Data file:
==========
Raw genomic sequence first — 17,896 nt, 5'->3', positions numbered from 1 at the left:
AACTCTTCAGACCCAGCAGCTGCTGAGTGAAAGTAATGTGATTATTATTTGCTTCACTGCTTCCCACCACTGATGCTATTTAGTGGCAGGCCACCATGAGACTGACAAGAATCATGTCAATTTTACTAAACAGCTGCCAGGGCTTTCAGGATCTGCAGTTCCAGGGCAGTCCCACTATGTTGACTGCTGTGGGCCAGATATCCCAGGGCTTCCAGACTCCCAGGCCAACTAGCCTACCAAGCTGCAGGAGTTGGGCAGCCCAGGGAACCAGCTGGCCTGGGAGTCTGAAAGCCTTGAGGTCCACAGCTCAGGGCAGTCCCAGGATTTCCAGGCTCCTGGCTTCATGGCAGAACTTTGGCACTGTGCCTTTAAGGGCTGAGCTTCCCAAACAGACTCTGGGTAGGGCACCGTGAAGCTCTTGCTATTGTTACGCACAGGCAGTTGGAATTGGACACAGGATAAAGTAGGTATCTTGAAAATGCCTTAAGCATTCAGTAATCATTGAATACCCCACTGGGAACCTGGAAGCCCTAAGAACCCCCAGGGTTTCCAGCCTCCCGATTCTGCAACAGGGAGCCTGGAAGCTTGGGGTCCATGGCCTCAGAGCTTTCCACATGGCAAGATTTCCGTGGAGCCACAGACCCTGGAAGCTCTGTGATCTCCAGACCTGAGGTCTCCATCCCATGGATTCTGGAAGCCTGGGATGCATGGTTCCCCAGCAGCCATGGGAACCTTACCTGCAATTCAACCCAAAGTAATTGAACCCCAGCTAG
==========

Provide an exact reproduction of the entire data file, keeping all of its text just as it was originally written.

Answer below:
Raw genomic sequence first — 17,896 nt, 5'->3', positions numbered from 1 at the left:
AACTCTTCAGACCCAGCAGCTGCTGAGTGAAAGTAATGTGATTATTATTTGCTTCACTGCTTCCCACCACTGATGCTATTTAGTGGCAGGCCACCATGAGACTGACAAGAATCATGTCAATTTTACTAAACAGCTGCCAGGGCTTTCAGGATCTGCAGTTCCAGGGCAGTCCCACTATGTTGACTGCTGTGGGCCAGATATCCCAGGGCTTCCAGACTCCCAGGCCAACTAGCCTACCAAGCTGCAGGAGTTGGGCAGCCCAGGGAACCAGCTGGCCTGGGAGTCTGAAAGCCTTGAGGTCCACAGCTCAGGGCAGTCCCAGGATTTCCAGGCTCCTGGCTTCATGGCAGAACTTTGGCACTGTGCCTTTAAGGGCTGAGCTTCCCAAACAGACTCTGGGTAGGGCACCGTGAAGCTCTTGCTATTGTTACGCACAGGCAGTTGGAATTGGACACAGGATAAAGTAGGTATCTTGAAAATGCCTTAAGCATTCAGTAATCATTGAATACCCCACTGGGAACCTGGAAGCCCTAAGAACCCCCAGGGTTTCCAGCCTCCCGATTCTGCAACAGGGAGCCTGGAAGCTTGGGGTCCATGGCCTCAGAGCTTTCCACATGGCAAGATTTCCGTGGAGCCACAGACCCTGGAAGCTCTGTGATCTCCAGACCTGAGGTCTCCATCCCATGGATTCTGGAAGCCTGGGATGCATGGTTCCCCAGCAGCCATGGGAACCTTACCTGCAATTCAACCCAAAGTAATTGAACCCCAGCTAG